September 10, 2014

Using Spatial Data in SQL Server – The Left Hand Rule


When defining spatial data in SQL Server there are two main objects – geometry and geography. They are very similar; however, geometry does not include corrections of the convex hulls for the curvature of the earth. If we define a geometric polygon, it is in Euclidian geometry (in a plane), whereas defining with the same coordinates a geographical polygon it is non-planar. Why is this a problem? Try calculating the “face” of both polygons – geography will be bigger, since it’s a part of a sphere surface. If your project requires working in the Euclidian plane, then go with the geometry. However, make sure you use geography with maps! Besides accuracy, geography will help when using various coordinates’ standards and simplify conversion between them.

Geographic objects, being used for filtering purposes in MS SQL Server, adhere to the so called “Left hand rule”. That means the area where the search occurs is selected as if looking over ones left shoulder, while walking around the area. In case that the points are received in clockwise order, the search area specified is the whole world, except the selected polygon, which is counter intuitive to what the user sees as a selected area in the frontend. In the case the coordinates that represent the polygon are received in clockwise order, the points are selected in reverse order and a new instance of the geographic object is constructed to represent the search area. This method is much more efficient than the SQL Server’s own “ReorientObject”, which will create a FullGlobe instance, with an excluding area the polygon in question.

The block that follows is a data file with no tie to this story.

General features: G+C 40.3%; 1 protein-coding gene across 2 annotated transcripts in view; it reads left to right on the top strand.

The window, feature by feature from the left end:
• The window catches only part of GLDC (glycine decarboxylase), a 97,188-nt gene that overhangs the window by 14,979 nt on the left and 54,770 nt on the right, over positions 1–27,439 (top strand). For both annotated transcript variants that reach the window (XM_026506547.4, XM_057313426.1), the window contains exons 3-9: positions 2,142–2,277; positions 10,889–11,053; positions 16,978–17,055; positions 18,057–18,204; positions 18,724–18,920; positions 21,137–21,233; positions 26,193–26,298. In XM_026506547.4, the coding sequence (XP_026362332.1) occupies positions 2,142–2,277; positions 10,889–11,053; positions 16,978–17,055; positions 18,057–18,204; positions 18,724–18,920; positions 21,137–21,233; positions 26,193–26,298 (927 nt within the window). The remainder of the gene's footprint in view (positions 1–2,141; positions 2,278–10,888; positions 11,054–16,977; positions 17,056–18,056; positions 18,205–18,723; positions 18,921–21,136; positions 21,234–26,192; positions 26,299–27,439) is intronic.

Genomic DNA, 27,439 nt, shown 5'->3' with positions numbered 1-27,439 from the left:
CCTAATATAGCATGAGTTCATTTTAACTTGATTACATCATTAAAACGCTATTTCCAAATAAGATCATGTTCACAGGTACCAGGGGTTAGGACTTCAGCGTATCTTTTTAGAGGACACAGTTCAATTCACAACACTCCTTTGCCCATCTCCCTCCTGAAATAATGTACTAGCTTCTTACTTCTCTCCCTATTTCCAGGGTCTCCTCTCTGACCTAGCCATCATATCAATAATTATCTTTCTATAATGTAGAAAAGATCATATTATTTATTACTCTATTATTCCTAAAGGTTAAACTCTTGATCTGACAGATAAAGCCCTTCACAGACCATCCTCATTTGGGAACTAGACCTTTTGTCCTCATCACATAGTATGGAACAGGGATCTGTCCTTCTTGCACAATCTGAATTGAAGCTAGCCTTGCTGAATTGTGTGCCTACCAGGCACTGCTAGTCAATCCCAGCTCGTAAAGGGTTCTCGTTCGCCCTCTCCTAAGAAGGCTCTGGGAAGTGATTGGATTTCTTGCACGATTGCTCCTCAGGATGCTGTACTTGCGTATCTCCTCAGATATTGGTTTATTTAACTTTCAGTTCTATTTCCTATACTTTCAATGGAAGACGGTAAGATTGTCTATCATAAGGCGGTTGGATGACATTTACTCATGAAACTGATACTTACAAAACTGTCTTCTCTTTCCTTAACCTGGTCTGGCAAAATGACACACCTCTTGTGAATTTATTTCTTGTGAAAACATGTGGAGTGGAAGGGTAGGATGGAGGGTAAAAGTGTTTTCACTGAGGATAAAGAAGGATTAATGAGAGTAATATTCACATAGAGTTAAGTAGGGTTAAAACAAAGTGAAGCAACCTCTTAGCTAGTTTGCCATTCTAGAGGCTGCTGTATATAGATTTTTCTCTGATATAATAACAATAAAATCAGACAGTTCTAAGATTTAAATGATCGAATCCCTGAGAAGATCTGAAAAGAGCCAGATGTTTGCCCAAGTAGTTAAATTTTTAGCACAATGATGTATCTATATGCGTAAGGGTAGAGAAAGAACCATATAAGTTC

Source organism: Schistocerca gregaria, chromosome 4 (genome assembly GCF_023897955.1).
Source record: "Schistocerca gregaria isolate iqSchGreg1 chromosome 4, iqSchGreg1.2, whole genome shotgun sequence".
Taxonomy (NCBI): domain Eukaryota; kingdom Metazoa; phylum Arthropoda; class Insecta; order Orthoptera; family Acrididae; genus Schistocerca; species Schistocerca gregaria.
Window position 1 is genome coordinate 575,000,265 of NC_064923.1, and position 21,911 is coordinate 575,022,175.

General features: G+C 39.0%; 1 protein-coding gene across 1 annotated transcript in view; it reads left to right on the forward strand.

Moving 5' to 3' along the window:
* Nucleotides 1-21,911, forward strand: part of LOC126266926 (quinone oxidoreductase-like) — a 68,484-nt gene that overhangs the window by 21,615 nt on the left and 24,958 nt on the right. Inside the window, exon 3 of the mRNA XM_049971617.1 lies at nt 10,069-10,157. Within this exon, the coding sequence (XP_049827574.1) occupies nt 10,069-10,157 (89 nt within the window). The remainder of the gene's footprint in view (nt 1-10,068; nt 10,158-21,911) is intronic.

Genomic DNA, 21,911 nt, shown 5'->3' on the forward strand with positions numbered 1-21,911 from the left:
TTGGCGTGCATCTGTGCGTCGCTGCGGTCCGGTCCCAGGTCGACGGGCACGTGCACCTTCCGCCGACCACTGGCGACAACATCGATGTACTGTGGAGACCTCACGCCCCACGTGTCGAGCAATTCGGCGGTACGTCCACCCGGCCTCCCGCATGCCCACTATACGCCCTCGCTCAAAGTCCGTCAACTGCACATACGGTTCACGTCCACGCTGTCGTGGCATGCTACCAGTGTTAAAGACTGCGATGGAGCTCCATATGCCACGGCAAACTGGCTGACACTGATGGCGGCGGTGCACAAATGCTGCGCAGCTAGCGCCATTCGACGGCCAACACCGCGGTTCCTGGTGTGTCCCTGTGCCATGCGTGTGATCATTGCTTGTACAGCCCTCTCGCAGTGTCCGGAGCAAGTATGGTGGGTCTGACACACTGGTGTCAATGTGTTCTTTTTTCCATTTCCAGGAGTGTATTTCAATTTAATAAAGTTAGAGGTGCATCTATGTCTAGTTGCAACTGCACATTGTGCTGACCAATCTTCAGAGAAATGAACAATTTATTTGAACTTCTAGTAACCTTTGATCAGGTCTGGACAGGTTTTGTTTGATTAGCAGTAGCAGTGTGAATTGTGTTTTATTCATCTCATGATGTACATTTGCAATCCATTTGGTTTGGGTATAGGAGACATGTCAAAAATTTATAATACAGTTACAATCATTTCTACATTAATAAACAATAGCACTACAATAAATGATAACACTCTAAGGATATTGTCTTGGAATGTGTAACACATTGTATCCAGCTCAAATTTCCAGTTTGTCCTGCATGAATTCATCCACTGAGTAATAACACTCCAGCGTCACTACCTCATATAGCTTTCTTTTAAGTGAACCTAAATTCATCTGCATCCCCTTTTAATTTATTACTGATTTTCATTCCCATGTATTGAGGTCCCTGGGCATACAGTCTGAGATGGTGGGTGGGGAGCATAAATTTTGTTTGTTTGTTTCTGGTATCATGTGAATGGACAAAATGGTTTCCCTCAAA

Other corrections that should be applied to the geographic objects is a check of their validity according to OGC standards for simple feature access.

Basically it means a list of checks:

  1. Polygons are topologically closed;
  2. The boundary of a Polygon consists of a set of linear rings that make up its exterior and interior boundaries;
  3. No two rings in the boundary cross, and the rings in the boundary of a polygon may intersect at a point but only as a tangent;
  4. A polygon may not have cut lines, spikes or punctures;
  5. The interior of every polygon is a connected point set;
  6. The exterior of a polygon with 1 or more holes is not connected. Each hole defines a connected component of the exterior.

If the geography object fails any of these checks the issue found is automatically fixed and a new corrected object is constructed.
We are using it in a 3D world, using geography and the above tricks will get you to 2.5D.


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